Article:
pate or not, they will have their reward.
respondent writes—c 4 One of the most effectual
applications 1 have ever made to fruit trees, in
an old and barren condition, is a compost in
which finely broke oyster shells was the princi
pal ingredient. The shell has generally a large
per ventage of saline matter attaching to them,
in a fresh state, with some animal matter, and
much lime. By breaking them and mixing them
with wood ashes, and spreading it thickly around
old trees, an almost immediate end a decided
improvement will take place."
,Sunban ileabing.
God Is Light.
Eternal Light Eternal Light
How pore the soul must he,
When pineed within thy sesrelung sight
It shrinks not, but with calm delight
Can live and look on thee!
The spirits that surround thy throne
May bear the burning bliss;
But that is surely theirs alone,
For they have never, never known
A fallen world Itke thus!
0! how shall I whose native. Fp
Is dark, whose mold is dun,
Before the MeilltLie appear,
And on nip naked spirit bear
Tina unereated Leant !
There is a way for M:111 to rie i
To that sublitae abode;
An offering and a sacrifice,
A Holy Spirit's energies,
An advocate with God.
These. these prepare tig for the -iglit
Of :n3nerly above:
The 50119 of ignorance and night,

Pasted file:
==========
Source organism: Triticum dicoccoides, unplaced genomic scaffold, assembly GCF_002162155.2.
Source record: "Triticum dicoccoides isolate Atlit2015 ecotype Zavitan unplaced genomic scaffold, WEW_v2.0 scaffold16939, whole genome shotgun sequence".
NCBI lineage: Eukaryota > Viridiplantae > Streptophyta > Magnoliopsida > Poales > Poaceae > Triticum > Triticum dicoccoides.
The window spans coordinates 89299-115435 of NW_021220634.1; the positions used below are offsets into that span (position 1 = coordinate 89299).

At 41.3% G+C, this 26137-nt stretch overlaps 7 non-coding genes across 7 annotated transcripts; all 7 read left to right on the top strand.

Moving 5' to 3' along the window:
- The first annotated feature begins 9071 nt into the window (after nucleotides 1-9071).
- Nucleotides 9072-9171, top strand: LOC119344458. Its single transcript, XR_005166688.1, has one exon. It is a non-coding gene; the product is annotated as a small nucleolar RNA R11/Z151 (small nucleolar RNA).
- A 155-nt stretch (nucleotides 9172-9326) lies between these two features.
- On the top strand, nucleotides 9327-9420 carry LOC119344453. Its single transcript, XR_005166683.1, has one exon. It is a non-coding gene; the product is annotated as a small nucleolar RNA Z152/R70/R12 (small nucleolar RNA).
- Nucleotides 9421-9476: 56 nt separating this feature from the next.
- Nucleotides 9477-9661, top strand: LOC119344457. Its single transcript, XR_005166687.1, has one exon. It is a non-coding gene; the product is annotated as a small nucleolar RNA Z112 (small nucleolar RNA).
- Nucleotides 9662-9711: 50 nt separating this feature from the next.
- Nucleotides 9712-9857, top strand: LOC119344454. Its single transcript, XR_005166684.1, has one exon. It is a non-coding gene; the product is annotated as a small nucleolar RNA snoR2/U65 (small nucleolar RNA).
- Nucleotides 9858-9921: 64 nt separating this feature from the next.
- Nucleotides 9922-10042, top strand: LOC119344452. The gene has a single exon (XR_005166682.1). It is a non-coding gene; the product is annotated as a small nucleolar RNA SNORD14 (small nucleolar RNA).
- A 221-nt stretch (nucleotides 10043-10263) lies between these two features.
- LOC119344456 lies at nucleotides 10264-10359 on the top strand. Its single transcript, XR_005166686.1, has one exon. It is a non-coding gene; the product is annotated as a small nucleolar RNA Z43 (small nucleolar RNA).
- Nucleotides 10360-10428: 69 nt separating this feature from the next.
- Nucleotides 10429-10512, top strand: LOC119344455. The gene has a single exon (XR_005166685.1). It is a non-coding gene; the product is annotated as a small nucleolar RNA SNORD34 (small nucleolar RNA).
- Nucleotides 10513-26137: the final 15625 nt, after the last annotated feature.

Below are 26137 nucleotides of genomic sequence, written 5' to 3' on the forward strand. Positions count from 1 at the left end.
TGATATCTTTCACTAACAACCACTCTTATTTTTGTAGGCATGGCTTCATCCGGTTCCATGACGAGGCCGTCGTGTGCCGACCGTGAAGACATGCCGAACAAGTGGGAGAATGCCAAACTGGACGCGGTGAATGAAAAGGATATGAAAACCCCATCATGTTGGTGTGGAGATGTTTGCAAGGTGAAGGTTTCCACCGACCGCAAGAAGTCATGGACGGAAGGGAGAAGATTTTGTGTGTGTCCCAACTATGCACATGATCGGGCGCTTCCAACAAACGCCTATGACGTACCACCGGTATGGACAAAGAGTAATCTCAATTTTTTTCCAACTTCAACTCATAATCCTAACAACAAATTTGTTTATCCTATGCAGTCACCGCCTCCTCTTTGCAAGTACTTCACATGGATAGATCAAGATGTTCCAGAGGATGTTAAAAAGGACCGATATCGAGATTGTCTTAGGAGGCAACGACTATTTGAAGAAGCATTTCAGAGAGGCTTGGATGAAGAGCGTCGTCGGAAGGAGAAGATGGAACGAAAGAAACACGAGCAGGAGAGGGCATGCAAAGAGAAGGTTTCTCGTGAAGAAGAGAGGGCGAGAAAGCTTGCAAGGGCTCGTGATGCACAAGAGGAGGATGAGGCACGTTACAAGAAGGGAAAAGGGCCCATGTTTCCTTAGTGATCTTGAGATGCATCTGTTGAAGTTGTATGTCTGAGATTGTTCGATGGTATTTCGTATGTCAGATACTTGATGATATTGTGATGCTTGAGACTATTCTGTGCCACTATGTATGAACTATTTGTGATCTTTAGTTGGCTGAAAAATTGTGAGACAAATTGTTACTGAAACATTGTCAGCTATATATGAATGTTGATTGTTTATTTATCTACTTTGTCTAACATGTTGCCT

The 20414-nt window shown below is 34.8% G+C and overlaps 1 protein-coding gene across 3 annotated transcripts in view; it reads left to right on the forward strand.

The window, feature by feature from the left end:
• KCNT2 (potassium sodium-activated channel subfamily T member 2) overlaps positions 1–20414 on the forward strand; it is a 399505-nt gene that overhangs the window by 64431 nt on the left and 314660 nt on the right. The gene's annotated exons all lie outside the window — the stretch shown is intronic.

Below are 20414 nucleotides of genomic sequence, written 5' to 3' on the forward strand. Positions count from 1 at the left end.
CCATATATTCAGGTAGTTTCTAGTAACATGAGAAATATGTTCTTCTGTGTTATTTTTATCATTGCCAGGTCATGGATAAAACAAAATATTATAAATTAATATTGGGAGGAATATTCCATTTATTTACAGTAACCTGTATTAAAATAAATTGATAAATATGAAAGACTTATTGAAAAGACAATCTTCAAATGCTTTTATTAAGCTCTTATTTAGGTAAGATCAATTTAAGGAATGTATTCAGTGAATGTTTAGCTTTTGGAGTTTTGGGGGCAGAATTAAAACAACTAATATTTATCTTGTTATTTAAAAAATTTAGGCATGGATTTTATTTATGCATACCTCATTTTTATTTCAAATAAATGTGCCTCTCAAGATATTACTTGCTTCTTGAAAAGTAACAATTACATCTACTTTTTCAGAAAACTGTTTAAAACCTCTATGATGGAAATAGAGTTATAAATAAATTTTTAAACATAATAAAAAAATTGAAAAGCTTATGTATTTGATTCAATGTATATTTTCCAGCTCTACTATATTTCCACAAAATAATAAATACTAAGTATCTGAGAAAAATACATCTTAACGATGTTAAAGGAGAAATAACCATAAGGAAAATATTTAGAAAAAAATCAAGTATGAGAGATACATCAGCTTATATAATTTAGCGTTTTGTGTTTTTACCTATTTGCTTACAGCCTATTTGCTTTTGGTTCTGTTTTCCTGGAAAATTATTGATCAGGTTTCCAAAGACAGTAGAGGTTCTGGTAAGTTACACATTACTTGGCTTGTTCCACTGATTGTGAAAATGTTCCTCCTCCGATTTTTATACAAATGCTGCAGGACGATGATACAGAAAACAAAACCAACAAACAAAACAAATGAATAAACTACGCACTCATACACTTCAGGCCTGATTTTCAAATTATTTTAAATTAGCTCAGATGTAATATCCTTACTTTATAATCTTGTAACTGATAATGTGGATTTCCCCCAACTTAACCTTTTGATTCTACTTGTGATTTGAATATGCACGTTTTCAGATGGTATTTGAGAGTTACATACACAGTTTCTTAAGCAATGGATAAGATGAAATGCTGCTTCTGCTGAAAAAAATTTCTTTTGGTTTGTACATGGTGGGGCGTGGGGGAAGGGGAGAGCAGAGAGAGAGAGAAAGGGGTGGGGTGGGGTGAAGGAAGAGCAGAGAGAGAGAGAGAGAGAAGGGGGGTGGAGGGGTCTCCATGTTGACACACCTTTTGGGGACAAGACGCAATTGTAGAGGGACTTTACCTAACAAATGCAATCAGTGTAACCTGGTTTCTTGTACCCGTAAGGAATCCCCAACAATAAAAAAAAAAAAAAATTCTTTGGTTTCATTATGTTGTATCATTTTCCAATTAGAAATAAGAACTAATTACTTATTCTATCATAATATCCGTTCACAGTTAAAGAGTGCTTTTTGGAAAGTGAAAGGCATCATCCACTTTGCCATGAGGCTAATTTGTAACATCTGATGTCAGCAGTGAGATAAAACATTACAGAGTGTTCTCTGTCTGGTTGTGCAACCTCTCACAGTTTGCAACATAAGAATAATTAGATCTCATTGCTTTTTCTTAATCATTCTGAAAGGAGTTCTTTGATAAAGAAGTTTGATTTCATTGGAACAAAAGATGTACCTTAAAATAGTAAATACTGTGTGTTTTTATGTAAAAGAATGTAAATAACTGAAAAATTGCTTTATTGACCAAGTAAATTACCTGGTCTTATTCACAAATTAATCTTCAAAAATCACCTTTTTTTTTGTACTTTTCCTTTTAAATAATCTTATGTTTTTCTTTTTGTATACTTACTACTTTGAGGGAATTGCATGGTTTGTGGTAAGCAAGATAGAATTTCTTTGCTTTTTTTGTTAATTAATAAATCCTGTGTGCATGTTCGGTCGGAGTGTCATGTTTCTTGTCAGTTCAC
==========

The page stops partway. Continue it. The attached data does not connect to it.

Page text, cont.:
Can =tan,' in the nernal Light,"
Through the "Eternal Love '''
[London Ni lo Borti.,l
The Hope of Our Country.
The Hon. Daniel Webster, concluding his rid
dress before the N. Y. Historical Society, said—
Unborn ages and visions of glory crowd upon
my soul ; the realization of all these, however,
is in the hands and good pleasure of Almighty
God. But under his divine blessing, it will be
dependent on the character and virtue of our
selves and of our posterity. if we and our pos
terity shall be true to the Christian religion—if
we and they shall live always in the fear of God,
and shall respect his commandments; if we and
they shall maintain just moral sentiments, and
such conscientious convictions of duty as shall
control the heart and life, we may have the high
est hopes of the future of our country. But if
we and our posterity reject religious instruction
and authority, violate the rules of eternal
justice, trifle with the injunctions of morality,
and recklessly destroy the political constitution
which holds us together, no matt can tell how
suddenly a catastrophe may overwhelm us, that
shall bury all our glory in profound obscurity.—
If that catastrophe shall happen, let it have no
history—let the borriffi narrative never be
written ; let its fate be like that of the lost books
of Livy, which no human eye shall ever read, or
the missing Pleiad, of which no man can ever
I know more than that it is lost, and lost forever."
Darkness on the Deep.--Gen. 1, 2.
This verse points back to a period previous
to the history of man, when the earth was a